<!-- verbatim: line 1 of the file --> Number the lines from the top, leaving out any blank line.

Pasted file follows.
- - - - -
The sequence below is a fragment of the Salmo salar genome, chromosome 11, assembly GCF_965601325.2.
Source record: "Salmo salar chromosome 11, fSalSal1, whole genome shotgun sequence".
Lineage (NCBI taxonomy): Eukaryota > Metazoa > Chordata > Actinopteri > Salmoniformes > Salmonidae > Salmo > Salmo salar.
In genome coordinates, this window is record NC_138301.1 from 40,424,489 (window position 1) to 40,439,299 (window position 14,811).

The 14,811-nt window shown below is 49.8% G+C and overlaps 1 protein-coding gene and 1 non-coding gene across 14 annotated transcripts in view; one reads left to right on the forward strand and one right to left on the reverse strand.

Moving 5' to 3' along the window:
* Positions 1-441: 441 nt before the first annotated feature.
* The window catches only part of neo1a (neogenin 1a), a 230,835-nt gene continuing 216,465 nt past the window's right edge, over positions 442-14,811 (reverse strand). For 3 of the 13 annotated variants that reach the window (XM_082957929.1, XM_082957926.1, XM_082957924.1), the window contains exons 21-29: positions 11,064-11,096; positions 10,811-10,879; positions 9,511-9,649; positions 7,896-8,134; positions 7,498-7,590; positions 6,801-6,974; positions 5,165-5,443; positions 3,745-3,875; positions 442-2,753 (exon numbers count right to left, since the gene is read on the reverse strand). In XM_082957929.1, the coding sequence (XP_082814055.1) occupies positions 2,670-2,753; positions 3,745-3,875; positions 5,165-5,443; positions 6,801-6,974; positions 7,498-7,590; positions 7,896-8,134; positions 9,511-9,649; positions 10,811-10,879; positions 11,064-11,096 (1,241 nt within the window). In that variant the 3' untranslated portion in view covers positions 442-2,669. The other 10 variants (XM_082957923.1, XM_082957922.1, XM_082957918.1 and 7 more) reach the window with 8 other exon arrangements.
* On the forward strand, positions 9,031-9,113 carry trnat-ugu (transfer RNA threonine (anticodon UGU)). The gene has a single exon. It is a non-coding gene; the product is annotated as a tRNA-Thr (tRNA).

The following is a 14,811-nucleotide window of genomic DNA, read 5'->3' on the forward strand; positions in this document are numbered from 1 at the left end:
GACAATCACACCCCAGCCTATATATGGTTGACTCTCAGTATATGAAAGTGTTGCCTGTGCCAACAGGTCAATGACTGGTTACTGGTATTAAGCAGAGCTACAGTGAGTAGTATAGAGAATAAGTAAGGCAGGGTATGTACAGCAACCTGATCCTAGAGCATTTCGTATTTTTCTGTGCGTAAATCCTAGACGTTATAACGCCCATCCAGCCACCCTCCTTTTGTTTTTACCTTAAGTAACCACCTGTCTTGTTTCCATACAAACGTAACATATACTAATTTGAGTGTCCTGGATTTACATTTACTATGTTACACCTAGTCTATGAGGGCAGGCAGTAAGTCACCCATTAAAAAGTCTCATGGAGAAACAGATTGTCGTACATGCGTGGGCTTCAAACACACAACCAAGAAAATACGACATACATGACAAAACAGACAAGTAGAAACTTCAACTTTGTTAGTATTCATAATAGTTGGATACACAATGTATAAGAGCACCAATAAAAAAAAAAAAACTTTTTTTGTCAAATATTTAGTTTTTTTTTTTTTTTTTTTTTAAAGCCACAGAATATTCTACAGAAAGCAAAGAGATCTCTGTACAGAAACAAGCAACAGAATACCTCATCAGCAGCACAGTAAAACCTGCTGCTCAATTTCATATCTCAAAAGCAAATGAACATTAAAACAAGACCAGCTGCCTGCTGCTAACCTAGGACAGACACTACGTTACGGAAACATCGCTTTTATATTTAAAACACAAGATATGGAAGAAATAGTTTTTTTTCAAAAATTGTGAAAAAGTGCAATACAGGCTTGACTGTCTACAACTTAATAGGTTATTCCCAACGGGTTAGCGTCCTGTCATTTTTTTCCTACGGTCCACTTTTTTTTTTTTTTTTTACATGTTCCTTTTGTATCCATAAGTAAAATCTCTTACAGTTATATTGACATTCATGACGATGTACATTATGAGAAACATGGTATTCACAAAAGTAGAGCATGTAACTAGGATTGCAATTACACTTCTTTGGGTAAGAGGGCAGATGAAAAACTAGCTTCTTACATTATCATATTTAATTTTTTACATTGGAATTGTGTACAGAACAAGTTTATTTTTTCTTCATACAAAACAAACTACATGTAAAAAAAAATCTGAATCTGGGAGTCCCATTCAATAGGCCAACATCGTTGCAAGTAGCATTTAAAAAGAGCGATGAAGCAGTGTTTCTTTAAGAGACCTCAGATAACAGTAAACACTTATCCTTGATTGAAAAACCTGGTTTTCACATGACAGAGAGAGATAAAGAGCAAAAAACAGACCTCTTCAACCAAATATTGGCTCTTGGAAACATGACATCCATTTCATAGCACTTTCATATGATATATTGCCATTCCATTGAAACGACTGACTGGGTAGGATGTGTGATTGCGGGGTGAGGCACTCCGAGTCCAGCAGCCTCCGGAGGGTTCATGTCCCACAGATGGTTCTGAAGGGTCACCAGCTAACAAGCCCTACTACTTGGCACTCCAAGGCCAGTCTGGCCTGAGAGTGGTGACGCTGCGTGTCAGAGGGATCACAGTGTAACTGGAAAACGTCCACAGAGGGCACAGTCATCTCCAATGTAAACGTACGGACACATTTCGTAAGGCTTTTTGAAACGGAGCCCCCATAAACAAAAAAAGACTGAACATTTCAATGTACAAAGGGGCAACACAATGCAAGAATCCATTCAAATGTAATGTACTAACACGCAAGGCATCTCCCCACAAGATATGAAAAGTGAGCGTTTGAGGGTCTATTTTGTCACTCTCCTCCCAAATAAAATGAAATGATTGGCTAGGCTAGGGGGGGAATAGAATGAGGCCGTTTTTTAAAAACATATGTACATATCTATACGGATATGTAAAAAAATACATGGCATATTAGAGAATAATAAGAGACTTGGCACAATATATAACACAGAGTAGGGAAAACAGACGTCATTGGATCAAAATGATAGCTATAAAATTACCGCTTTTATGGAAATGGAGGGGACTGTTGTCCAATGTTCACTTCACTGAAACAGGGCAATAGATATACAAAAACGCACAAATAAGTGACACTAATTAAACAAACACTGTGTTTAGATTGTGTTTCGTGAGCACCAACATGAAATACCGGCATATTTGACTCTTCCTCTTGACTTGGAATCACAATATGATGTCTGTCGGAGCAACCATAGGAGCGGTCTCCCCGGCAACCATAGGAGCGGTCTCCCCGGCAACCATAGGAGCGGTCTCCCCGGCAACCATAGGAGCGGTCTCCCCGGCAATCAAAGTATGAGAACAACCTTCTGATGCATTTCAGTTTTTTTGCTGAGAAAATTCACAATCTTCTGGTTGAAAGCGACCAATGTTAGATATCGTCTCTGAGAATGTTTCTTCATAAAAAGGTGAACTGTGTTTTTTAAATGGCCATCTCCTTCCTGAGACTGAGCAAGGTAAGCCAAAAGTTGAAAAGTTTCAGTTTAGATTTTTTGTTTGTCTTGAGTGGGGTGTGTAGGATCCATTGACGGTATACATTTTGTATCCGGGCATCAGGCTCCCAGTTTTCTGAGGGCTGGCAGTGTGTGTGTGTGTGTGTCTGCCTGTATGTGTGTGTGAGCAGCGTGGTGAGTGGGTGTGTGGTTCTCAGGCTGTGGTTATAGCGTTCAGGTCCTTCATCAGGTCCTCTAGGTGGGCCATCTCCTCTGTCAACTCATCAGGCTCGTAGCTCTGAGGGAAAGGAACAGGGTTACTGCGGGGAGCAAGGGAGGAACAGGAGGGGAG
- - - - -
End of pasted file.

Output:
The sequence below is a fragment of the Salmo salar genome, chromosome 11, assembly GCF_965601325.2.